A mother has complained to Cineworld after her daughter, who has Down's Syndrome, was kicked out of a children's film for laughing too loudly.
Ema Louise Brown took her seven-year-old daughter Sienna and nine-year-old son Shaun to watch The Croods, an animated comedy, on Broad Street in Birmingham.
Ema Louise Brown called for a boycott of Cineworld
However despite the whole theatre laughing uproariously, she said she was surprised to be approached by an usher.
She posted on the Facebook page for Down Syndrome Awareness later to explain what happened, writing: "Sienna was laughing her head off, as were the other children, but we were asked to leave by a very rude member of staff because she was apparently laughing too loud!
"I said to him she has down's and is quite loud at times, but was only laughing, and he said to me 'well I need you to leave.'"
The Birmingham broad street branch
After Ms Brown asked to speak to his manager, another member of staff came over and repeated their request for the family to go.
Though Ms Brown told them they were guilty of discrimination, the manager ignored her pleas and walked off, while the first member of staff reportedly replied: "You shouldn't take your child to the cinema."
She said she then lost her temper, and shouted at the man: "Because my child has downs and is loud with her laugh, because she doesnt understand she needs to laugh quietly, I shouldn't take her out?"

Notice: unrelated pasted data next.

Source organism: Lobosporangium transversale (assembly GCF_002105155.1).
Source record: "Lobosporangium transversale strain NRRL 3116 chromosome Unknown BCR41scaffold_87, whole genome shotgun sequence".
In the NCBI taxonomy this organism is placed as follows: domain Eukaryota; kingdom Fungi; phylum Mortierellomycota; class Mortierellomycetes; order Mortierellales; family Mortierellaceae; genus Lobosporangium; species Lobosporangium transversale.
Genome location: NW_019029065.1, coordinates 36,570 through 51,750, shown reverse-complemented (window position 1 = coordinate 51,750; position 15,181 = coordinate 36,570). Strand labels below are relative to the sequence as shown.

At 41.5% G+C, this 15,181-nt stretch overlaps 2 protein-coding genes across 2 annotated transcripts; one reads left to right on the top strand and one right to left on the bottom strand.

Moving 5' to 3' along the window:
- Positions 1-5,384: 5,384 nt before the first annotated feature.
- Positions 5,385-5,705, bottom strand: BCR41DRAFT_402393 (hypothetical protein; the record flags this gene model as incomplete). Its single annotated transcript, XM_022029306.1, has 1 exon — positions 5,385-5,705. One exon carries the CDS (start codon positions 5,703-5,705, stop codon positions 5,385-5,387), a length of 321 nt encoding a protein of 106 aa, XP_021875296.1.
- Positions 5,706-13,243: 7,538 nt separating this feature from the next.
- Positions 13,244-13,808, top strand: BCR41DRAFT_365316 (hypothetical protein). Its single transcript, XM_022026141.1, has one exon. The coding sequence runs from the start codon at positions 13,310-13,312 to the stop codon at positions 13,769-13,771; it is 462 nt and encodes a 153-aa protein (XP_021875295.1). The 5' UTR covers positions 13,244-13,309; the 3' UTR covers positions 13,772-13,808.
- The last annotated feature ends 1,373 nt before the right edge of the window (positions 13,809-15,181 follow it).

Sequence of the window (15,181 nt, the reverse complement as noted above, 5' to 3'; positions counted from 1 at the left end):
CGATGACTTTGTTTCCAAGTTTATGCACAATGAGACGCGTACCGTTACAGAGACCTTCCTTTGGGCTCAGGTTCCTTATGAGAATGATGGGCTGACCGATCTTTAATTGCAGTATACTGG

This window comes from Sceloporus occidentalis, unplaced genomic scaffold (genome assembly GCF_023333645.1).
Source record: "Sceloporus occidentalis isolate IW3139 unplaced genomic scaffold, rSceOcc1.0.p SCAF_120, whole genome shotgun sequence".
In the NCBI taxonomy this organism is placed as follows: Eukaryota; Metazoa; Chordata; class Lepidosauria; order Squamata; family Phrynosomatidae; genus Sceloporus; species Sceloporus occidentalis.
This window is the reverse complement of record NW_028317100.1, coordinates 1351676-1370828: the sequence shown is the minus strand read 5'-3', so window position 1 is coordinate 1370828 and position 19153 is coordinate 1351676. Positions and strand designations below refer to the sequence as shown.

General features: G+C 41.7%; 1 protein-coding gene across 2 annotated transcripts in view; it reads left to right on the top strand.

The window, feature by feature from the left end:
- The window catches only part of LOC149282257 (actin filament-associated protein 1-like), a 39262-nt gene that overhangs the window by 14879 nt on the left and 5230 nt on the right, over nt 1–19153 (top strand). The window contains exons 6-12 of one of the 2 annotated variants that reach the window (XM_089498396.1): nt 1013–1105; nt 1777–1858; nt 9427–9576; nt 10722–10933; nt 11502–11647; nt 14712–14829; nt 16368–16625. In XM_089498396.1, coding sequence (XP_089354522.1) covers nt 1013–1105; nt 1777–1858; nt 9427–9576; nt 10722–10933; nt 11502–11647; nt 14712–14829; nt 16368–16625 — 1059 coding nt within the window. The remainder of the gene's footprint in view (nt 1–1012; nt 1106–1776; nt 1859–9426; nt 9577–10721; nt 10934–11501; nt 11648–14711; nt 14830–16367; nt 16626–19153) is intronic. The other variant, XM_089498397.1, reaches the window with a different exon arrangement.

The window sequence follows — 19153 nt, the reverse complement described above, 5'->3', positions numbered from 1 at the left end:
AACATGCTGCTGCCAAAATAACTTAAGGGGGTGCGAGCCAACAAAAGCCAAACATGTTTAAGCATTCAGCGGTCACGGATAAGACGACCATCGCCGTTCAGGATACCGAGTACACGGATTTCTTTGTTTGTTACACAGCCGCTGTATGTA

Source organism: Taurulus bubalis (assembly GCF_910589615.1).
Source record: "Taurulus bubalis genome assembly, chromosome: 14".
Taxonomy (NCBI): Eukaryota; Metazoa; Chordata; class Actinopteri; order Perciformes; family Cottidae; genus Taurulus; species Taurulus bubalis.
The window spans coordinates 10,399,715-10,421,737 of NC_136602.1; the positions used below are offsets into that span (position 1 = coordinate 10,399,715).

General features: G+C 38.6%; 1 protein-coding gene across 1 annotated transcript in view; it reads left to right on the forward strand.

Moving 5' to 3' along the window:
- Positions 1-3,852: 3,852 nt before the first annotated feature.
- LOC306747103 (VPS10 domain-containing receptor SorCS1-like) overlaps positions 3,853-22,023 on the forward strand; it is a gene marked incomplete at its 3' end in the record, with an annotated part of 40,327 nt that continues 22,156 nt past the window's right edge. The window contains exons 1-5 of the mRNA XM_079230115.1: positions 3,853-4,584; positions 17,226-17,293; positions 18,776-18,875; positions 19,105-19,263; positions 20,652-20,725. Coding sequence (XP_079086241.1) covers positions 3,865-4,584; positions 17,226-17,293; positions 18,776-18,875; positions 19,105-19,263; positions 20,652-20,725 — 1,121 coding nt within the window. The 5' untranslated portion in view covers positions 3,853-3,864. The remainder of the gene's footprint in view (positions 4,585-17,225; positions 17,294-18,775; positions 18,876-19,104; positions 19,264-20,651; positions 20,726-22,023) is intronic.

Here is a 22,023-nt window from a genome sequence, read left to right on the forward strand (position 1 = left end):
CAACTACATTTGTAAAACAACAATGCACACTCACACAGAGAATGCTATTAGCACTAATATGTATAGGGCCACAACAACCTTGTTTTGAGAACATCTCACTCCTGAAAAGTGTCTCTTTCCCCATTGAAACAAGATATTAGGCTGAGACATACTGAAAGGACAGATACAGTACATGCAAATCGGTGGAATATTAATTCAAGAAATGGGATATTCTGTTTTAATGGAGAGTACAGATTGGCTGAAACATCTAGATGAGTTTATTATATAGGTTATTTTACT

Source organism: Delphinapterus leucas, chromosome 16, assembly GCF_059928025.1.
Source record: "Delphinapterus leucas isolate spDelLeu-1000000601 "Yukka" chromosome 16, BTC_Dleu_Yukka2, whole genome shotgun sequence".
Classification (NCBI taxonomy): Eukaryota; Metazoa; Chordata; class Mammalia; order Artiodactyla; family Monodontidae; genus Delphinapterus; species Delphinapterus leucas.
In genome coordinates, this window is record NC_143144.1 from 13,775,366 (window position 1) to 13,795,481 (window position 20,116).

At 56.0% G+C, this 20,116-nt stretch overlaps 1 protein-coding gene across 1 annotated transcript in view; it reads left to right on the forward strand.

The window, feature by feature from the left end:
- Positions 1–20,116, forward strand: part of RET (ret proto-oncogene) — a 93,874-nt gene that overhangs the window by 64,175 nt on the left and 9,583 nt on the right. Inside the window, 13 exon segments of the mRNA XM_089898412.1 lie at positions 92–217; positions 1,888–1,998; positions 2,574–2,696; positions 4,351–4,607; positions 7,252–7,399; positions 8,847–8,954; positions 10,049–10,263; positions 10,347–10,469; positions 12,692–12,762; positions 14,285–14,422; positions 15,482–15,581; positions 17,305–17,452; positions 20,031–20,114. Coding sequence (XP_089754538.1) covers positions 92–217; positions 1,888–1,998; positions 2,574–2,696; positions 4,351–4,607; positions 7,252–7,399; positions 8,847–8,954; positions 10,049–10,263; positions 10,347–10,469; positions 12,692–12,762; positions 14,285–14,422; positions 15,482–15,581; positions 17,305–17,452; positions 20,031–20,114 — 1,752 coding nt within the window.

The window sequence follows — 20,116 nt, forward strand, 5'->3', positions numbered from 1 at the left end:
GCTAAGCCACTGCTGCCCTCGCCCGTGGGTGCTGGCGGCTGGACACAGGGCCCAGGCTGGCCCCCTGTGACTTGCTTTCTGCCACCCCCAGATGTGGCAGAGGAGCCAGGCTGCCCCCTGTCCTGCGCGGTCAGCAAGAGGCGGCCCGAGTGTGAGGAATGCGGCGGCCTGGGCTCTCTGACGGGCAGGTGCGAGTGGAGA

Calling on other members of the group to boycott the chain, she said she had repeatedly complained but no one had replied.
However after she posted her story on several Facebook groups, including Cineworld's own page, social media users rallied on her behalf.
Cineworld later posted "To all those who have commented, we were extremely sorry to hear about Ema Louise Brown's experience with her family on Saturday. We are arranging for her to return to our cinema later this week to meet our senior management team and share views on how we can handle these situations more sensitively."
However some Facebook users were not pacified, with one writing: "Handle these situations! That girl was shamed through no fault of her own. The staff had no right doing what they did, discriminating because of her disability. Let's hope that they can make it up to this child who probably feels as though she has done something wrong when she hasn't! Something like this could easily halt the progress she has made and stop her wanting to go to social gatherings for fear of being thrown out! Hope the staff involved are proud of themselves!!"